Substance over form analysis: Our justice system’s universal tool | William Poulos
Thursday, August 12, 2021 @ 10:30 AM | By William Poulos
It forces lawyers and judges to stand back and look at the legal forest before him or her and follow the path that really matters to achieve the ends of justice. It forces them to ask, What are the key issues in this trial, this appeal, and what are the key documents to refer to and arguments?
The substance over form analysis must be serving justice well as it has been employed in many areas, whether it be case analysis or in statutory interpretation. It has found favour in labour matters, interpreting statutes such as the Securities Act and the Residential Tenancies Act. Courts of equity have looked to substance over form to avoid paths to injustice. In assessing jury instructions, the question is not whether the trial judge uttered specific words or a formula but whether the charge as a whole, in the context of the case, served its purpose by delivering the necessary message. Substance over form.
In criminal law, a fair criminal justice system prioritizes substance over form. Courts have applied the substance over form analysis, for example, when considering whether there is a breach of s.10(a) of the Charter. Our courts have not been hesitant to apply the substance over form analysis in finding that a case in essence is tax evasion although not prosecuted as such but rather prosecuted for fraud over the basis of the fraud being evasion of taxes. To get to the substance we have to go to the roots.
Trust law does not escape the substance over form analysis. Our courts have held there is no magic in the word “trust,” and intention is a matter of substance over form.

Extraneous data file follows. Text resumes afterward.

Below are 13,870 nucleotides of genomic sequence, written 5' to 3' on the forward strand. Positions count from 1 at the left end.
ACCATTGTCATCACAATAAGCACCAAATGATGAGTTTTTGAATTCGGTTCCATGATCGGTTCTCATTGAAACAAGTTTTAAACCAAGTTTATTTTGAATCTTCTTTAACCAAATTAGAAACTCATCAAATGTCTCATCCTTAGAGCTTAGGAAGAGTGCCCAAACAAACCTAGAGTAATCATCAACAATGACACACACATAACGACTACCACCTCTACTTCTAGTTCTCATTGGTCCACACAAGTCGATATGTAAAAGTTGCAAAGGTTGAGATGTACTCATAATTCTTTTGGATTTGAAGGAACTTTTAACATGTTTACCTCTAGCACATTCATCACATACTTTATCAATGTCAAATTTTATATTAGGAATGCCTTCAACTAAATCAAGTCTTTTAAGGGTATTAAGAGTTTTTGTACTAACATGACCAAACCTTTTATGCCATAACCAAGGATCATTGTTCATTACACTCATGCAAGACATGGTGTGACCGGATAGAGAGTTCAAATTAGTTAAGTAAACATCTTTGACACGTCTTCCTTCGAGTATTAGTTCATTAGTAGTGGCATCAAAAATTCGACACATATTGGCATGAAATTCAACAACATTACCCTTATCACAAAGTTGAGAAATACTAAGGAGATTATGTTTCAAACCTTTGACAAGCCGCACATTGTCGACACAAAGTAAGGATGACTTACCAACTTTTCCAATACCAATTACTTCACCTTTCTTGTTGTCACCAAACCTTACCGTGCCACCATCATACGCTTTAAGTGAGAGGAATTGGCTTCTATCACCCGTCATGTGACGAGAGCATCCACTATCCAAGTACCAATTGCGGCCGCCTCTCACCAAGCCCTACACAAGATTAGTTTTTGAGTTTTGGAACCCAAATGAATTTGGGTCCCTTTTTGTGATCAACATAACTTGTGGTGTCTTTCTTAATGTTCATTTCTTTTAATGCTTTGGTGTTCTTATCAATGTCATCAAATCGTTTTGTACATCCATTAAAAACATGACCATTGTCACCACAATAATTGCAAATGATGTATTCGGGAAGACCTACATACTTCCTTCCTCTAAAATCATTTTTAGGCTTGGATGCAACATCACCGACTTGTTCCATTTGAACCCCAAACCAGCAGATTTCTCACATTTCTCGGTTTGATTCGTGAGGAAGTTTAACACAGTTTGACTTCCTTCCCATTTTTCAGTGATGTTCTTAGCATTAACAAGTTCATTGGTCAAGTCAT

These are just a few examples of the wide use of the substance over form analysis and, no doubt, readers will think of more in their areas of practice where this analysis has been applied. It is not easy getting to the substance of the matter. It may take hours of poring over facts and law, hours of reflection, basically hours of the hard work.
The substance over form analysis has served our justice system well in many areas of law and will continue to do so. In this writer’s view it is a helpful universal analysis for preparing any case. Before we go to a discovery, mediation, motion, trial or appeal, we should always ask ourselves, What is this case really about? What do I wish to emphasize to make my points clear and focused? Access to justice and justice demand nothing less.
William Poulos has practised civil litigation for over 30 years and is a sole practitioner in Kingston, Ont.
Interested in writing for us? To learn more about how you can add your voice to The Lawyer’s Daily, contact Analysis Editor Yvette Trancoso-Barrett at Yvette.Trancosofirstname.lastname@example.org or call 905-415-5811.